Students, U officials divided on freshman full-year registration

Justin Ware

The University’s four-year graduation rates have officials looking for strategies to help students get through required programs efficiently.

The Council of Undergraduate Deans formed a subcommittee last summer to consider allowing incoming freshmen to register for an entire year’s classes at once. Currently, freshmen register for one semester at a time.

“Full-year registration is primarily for a very small number of classes,” said Dick Skaggs, chairman of the undergraduate deans. He also said it is likely the option would only apply to freshmen.

Supporters of the plan said they hope it will ease the journey through academic requirements.

“I could see it being a good thing if you get the classes you want for the whole year,” said College of Liberal Arts freshman Katie Kusnierek.

Kusnierek said registering for a full year wouldn’t make everyone happy. She registered later than most freshmen and as a result did not get the classes she wanted.

Enrolling at a different time for spring courses, rather than doing it all at once, will give Kusnierek the opportunity to get into some of the courses she needs but couldn’t get this semester.

Some students worry the full-year option would hurt their freedom to change program and major plans.

“It doesn’t make much sense for someone who doesn’t know what they want to go into,” said Andrew Eldred, a freshman majoring in architecture.

“I’m most likely going to change my mind,” Eldred said, “(Full-year registration) might be a hassle.”

Advocates of the plan said it also has advantages for course planners.

“The administrative advantage of the system is that it permits you to identify areas that need additional seats earlier, while department chairs still have some time to recruit people to teach them,” said Barbara Steidle, assistant provost at Michigan State University in a written recommendation to the subcommittee.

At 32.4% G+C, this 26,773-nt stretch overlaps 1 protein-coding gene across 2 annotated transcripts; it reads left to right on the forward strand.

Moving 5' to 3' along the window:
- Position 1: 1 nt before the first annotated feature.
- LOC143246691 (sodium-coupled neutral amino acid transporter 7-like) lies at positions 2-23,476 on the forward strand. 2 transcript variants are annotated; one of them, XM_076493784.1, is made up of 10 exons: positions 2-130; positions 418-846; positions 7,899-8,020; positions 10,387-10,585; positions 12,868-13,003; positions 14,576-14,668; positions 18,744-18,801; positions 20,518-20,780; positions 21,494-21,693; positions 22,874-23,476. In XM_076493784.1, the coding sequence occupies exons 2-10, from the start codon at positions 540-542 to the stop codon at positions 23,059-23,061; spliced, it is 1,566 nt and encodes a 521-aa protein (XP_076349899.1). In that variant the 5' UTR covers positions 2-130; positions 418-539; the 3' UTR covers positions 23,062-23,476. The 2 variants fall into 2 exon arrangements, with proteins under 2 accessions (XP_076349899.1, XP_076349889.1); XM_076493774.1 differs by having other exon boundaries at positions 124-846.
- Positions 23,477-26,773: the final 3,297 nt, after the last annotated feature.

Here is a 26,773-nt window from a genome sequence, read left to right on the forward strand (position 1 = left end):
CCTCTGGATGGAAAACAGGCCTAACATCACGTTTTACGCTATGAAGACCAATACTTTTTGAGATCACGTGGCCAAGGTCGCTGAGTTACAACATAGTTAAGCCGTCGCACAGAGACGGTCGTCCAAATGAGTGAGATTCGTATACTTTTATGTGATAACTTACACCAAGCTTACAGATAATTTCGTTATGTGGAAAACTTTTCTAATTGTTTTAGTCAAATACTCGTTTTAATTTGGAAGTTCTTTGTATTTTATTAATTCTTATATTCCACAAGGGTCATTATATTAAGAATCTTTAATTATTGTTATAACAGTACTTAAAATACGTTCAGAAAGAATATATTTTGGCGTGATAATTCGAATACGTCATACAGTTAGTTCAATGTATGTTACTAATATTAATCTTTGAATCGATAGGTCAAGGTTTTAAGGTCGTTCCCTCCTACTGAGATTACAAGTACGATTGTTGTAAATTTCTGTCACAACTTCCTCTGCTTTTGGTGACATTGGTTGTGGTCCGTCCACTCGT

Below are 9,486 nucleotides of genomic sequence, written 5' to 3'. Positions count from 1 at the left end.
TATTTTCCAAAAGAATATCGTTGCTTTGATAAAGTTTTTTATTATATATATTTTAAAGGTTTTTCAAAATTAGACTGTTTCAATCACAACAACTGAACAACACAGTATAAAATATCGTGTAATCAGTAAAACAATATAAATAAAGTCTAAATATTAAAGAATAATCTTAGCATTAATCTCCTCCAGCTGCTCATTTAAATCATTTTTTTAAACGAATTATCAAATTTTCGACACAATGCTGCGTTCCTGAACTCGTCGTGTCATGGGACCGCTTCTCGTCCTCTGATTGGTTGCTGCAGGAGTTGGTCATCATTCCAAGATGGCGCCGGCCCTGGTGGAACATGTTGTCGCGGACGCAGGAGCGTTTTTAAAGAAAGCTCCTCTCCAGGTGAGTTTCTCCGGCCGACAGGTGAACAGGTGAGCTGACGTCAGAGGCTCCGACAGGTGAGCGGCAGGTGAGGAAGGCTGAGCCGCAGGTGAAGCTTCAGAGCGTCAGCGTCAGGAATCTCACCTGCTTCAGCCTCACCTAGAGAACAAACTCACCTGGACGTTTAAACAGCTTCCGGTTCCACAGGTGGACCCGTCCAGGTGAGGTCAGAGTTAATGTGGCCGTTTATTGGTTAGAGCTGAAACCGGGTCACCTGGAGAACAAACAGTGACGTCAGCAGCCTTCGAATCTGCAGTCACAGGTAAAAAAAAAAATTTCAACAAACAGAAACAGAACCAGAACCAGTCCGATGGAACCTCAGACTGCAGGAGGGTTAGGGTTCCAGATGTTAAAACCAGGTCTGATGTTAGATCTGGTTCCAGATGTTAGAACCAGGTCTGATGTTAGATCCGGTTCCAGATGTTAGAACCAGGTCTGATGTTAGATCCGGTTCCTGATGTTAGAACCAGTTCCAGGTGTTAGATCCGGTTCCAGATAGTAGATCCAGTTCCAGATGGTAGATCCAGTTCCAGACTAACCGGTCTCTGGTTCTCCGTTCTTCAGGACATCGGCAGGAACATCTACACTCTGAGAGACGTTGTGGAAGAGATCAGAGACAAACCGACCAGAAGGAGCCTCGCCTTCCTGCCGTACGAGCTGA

While many smaller schools already use full-year registration, Michigan State is one of the few institutions similar in size to the University that allows it.

“Using a small school for a model for (the University) doesn’t work,” said Tina Falkner, assistant to the Office of the Registrar. “The way they do business is so much smaller.”

Falkner and Skaggs both said the idea is still in the early stages of planning and nowhere near ready for implementation.

“As far as making progress for putting things in place, nothing has happened,” Falkner said.

She said the first step will be receiving an endorsement from the undergraduate deans when the subcommittee gives a formal presentation of the program in November.

“It’s really in the preliminary stages,” Falkner said, “Hopefully we’ll have something more to talk about in November or December.”

 

Justin Ware covers staff, faculty and
administration and welcomes comments at [email protected]